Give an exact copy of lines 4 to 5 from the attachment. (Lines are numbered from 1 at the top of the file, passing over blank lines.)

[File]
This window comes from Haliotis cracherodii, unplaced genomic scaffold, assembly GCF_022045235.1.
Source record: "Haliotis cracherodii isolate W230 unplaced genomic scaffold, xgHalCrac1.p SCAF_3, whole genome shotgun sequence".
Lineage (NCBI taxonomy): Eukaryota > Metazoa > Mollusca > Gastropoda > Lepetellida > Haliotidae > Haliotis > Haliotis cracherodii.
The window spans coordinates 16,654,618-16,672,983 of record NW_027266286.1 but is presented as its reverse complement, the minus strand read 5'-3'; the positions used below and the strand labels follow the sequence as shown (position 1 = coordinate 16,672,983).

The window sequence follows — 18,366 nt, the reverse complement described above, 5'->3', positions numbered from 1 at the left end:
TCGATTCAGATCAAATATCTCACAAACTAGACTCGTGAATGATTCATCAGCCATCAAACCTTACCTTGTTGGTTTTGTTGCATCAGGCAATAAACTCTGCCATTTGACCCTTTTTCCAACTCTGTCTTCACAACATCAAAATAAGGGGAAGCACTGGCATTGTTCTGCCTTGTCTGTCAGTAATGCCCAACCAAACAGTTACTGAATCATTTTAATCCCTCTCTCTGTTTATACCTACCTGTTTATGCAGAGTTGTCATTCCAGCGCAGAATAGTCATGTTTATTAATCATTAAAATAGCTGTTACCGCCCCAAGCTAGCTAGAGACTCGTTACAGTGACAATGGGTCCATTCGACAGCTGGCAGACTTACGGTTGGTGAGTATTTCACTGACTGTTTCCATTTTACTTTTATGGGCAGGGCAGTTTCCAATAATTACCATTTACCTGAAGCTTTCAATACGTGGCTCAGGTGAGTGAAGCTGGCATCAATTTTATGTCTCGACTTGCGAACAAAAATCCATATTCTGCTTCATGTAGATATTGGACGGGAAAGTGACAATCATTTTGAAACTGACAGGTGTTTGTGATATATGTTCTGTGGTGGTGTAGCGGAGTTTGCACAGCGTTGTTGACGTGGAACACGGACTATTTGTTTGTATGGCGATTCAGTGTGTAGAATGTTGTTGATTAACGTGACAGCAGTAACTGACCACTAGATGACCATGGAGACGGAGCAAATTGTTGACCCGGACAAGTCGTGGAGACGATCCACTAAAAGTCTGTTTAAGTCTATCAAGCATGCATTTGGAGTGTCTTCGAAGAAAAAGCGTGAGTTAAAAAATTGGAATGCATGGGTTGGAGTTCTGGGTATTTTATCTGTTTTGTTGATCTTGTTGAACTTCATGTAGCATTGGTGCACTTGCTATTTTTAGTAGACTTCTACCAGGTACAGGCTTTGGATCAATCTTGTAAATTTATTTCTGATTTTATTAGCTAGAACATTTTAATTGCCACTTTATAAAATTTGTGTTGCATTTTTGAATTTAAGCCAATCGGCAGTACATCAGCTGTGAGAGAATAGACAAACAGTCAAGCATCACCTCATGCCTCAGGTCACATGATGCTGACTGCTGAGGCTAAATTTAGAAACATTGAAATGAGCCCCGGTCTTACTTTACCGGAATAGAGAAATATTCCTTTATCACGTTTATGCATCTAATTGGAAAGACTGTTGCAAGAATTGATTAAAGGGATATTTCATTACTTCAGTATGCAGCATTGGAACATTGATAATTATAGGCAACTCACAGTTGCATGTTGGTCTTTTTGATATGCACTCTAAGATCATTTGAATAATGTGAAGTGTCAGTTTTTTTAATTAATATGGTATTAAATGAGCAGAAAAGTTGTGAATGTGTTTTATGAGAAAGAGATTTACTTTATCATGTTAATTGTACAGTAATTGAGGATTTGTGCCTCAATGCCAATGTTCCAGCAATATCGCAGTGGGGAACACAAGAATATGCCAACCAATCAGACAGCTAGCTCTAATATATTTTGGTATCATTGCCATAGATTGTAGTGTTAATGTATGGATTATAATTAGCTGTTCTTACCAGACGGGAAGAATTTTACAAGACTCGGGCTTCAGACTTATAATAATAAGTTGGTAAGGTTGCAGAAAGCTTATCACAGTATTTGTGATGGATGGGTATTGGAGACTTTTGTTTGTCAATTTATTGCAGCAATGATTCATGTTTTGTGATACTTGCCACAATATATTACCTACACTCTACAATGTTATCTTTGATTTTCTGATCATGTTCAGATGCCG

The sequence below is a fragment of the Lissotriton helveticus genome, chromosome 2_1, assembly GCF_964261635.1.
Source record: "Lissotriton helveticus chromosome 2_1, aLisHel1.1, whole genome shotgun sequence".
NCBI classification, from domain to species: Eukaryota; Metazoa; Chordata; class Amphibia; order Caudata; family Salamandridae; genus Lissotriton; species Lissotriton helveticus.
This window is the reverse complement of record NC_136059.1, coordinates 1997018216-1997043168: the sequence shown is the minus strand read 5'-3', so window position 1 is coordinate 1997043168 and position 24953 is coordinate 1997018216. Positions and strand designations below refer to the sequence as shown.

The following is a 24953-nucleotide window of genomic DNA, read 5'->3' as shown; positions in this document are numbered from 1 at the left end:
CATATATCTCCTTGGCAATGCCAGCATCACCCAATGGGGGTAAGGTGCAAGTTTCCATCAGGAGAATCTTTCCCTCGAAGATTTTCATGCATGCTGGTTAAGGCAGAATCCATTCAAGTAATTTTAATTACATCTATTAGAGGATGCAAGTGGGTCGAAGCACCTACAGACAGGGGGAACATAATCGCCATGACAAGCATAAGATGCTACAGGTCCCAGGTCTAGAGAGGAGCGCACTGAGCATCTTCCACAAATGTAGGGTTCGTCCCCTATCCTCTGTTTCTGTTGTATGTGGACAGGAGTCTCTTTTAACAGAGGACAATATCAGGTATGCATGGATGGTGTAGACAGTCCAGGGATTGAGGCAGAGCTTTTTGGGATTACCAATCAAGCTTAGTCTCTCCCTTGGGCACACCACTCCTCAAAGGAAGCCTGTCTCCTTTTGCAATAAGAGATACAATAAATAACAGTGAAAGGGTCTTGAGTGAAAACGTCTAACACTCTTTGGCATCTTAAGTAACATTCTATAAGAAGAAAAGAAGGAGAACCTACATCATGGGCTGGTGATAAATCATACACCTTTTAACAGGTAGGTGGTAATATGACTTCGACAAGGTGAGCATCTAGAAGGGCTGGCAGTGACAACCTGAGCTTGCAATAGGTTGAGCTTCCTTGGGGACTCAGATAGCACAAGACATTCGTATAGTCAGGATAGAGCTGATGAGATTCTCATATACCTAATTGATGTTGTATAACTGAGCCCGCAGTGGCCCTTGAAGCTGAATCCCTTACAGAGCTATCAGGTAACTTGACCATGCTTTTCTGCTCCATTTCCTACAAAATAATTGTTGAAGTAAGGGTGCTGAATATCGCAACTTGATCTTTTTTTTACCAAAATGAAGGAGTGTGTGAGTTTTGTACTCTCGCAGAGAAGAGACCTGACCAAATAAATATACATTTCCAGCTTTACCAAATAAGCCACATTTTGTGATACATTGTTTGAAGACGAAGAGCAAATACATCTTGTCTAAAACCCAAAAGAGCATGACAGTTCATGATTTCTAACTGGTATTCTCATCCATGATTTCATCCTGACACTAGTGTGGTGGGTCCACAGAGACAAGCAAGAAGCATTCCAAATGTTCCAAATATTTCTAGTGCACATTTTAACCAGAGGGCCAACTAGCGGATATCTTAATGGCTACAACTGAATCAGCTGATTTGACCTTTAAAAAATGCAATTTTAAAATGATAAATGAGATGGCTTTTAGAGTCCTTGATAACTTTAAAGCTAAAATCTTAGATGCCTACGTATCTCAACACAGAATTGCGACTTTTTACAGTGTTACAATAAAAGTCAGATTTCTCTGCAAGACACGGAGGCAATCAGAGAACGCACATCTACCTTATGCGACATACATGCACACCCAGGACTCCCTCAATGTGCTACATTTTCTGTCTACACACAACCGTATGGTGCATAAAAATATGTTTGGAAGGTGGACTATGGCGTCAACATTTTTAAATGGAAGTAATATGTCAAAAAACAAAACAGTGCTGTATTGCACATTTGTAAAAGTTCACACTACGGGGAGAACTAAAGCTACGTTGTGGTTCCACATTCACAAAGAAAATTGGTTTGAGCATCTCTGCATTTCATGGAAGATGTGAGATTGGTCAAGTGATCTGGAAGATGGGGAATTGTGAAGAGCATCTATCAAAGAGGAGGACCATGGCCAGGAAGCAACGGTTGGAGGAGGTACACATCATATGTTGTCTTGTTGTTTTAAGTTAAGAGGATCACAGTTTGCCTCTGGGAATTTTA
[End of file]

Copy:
The window spans coordinates 16,654,618-16,672,983 of record NW_027266286.1 but is presented as its reverse complement, the minus strand read 5'-3'; the positions used below and the strand labels follow the sequence as shown (position 1 = coordinate 16,672,983).

The window sequence follows — 18,366 nt, the reverse complement described above, 5'->3', positions numbered from 1 at the left end: